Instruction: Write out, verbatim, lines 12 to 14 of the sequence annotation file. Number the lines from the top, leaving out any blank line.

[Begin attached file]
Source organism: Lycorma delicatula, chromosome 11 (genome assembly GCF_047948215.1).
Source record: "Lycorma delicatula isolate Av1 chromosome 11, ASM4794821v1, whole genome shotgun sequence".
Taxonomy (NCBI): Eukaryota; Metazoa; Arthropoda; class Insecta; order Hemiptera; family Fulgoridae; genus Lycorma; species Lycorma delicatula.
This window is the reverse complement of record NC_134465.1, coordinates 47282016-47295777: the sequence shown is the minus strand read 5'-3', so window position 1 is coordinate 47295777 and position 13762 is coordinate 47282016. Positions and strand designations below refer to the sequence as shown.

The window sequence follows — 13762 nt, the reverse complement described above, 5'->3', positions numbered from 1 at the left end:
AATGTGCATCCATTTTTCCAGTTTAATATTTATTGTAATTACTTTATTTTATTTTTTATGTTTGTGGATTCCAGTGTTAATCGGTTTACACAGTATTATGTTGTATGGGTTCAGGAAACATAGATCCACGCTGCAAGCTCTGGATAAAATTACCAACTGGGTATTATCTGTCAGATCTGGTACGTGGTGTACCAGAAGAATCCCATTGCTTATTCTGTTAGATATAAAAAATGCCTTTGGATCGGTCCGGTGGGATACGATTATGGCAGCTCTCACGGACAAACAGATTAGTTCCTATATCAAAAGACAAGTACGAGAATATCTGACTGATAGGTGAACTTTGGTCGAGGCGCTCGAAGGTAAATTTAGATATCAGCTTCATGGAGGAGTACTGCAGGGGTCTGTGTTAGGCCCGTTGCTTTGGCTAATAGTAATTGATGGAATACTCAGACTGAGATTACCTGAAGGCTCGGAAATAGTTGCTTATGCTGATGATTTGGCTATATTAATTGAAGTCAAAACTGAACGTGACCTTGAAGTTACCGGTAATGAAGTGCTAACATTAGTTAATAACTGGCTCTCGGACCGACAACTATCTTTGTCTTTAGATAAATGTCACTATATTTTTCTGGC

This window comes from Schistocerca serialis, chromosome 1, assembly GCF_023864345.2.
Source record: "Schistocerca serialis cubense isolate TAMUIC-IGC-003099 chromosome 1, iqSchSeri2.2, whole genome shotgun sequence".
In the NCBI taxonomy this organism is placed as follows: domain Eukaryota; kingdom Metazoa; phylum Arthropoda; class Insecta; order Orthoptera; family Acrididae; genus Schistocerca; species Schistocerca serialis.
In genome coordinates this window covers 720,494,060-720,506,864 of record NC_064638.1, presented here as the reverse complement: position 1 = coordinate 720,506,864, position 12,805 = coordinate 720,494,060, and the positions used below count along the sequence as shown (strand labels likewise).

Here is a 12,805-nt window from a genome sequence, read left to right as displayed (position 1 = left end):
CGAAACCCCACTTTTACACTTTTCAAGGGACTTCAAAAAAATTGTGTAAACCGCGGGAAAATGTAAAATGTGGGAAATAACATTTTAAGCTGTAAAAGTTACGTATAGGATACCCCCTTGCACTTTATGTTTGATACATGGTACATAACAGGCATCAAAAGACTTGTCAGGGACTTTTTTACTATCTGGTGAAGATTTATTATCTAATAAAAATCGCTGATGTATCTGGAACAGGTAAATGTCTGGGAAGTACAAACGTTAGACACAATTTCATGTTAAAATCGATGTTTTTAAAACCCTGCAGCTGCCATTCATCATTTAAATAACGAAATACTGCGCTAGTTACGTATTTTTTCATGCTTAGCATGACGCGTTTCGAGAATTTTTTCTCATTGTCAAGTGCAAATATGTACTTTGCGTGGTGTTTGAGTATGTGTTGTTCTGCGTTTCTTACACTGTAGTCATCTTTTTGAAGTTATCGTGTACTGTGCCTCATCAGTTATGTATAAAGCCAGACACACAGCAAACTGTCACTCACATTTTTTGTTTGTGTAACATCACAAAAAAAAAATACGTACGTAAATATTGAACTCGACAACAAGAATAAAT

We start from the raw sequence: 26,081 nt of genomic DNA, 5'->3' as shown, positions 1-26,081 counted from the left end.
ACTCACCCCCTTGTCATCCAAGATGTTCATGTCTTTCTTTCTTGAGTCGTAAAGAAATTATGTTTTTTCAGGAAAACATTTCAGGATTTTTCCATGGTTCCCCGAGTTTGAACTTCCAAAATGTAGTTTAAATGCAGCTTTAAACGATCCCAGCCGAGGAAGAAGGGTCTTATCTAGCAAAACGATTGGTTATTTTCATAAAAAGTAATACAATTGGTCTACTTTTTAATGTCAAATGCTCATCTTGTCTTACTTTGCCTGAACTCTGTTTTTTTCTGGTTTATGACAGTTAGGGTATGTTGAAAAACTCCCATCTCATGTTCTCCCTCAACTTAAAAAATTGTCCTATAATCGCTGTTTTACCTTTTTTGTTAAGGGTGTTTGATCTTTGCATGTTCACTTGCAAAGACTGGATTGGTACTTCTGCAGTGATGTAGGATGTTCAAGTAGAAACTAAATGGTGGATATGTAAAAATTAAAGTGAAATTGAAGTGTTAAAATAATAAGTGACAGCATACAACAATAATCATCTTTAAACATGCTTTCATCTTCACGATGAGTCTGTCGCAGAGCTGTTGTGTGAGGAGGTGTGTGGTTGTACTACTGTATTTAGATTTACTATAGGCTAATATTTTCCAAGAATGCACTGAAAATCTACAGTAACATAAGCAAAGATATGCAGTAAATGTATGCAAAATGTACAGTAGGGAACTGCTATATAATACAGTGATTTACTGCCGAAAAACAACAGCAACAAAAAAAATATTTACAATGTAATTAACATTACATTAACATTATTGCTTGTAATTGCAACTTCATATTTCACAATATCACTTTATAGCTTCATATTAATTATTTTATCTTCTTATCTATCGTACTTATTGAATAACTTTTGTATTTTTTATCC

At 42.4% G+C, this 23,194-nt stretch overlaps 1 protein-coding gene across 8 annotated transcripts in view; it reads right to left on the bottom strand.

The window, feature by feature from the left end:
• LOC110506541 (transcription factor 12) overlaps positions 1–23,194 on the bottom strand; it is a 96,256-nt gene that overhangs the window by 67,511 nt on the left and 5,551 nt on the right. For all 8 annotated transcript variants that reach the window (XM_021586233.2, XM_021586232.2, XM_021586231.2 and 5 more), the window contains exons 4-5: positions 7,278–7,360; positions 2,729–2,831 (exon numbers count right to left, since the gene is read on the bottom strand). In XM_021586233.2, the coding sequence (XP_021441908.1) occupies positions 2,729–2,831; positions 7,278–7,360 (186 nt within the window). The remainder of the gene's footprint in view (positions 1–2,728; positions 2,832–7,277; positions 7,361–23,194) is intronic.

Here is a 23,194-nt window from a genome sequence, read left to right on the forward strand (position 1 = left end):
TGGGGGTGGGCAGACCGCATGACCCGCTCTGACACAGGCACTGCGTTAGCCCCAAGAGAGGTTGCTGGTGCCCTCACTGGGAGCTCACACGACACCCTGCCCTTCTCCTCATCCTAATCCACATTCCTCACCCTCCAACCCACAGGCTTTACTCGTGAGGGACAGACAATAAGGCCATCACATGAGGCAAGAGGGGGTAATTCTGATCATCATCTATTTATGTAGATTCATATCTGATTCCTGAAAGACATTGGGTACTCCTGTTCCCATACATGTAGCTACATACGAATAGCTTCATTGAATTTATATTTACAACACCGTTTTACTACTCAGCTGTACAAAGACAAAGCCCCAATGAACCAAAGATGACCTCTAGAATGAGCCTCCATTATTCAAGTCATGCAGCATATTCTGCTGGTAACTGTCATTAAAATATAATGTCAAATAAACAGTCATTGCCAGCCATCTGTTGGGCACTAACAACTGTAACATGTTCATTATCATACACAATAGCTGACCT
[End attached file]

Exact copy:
CGAAACCCCACTTTTACACTTTTCAAGGGACTTCAAAAAAATTGTGTAAACCGCGGGAAAATGTAAAATGTGGGAAATAACATTTTAAGCTGTAAAAGTTACGTATAGGATACCCCCTTGCACTTTATGTTTGATACATGGTACATAACAGGCATCAAAAGACTTGTCAGGGACTTTTTTACTATCTGGTGAAGATTTATTATCTAATAAAAATCGCTGATGTATCTGGAACAGGTAAATGTCTGGGAAGTACAAACGTTAGACACAATTTCATGTTAAAATCGATGTTTTTAAAACCCTGCAGCTGCCATTCATCATTTAAATAACGAAATACTGCGCTAGTTACGTATTTTTTCATGCTTAGCATGACGCGTTTCGAGAATTTTTTCTCATTGTCAAGTGCAAATATGTACTTTGCGTGGTGTTTGAGTATGTGTTGTTCTGCGTTTCTTACACTGTAGTCATCTTTTTGAAGTTATCGTGTACTGTGCCTCATCAGTTATGTATAAAGCCAGACACACAGCAAACTGTCACTCACATTTTTTGTTTGTGTAACATCACAAAAAAAAAATACGTACGTAAATATTGAACTCGACAACAAGAATAAAT

We start from the raw sequence: 26,081 nt of genomic DNA, 5'->3' as shown, positions 1-26,081 counted from the left end.
ACTCACCCCCTTGTCATCCAAGATGTTCATGTCTTTCTTTCTTGAGTCGTAAAGAAATTATGTTTTTTCAGGAAAACATTTCAGGATTTTTCCATGGTTCCCCGAGTTTGAACTTCCAAAATGTAGTTTAAATGCAGCTTTAAACGATCCCAGCCGAGGAAGAAGGGTCTTATCTAGCAAAACGATTGGTTATTTTCATAAAAAGTAATACAATTGGTCTACTTTTTAATGTCAAATGCTCATCTTGTCTTACTTTGCCTGAACTCTGTTTTTTTCTGGTTTATGACAGTTAGGGTATGTTGAAAAACTCCCATCTCATGTTCTCCCTCAACTTAAAAAATTGTCCTATAATCGCTGTTTTACCTTTTTTGTTAAGGGTGTTTGATCTTTGCATGTTCACTTGCAAAGACTGGATTGGTACTTCTGCAGTGATGTAGGATGTTCAAGTAGAAACTAAATGGTGGATATGTAAAAATTAAAGTGAAATTGAAGTGTTAAAATAATAAGTGACAGCATACAACAATAATCATCTTTAAACATGCTTTCATCTTCACGATGAGTCTGTCGCAGAGCTGTTGTGTGAGGAGGTGTGTGGTTGTACTACTGTATTTAGATTTACTATAGGCTAATATTTTCCAAGAATGCACTGAAAATCTACAGTAACATAAGCAAAGATATGCAGTAAATGTATGCAAAATGTACAGTAGGGAACTGCTATATAATACAGTGATTTACTGCCGAAAAACAACAGCAACAAAAAAAATATTTACAATGTAATTAACATTACATTAACATTATTGCTTGTAATTGCAACTTCATATTTCACAATATCACTTTATAGCTTCATATTAATTATTTTATCTTCTTATCTATCGTACTTATTGAATAACTTTTGTATTTTTTATCC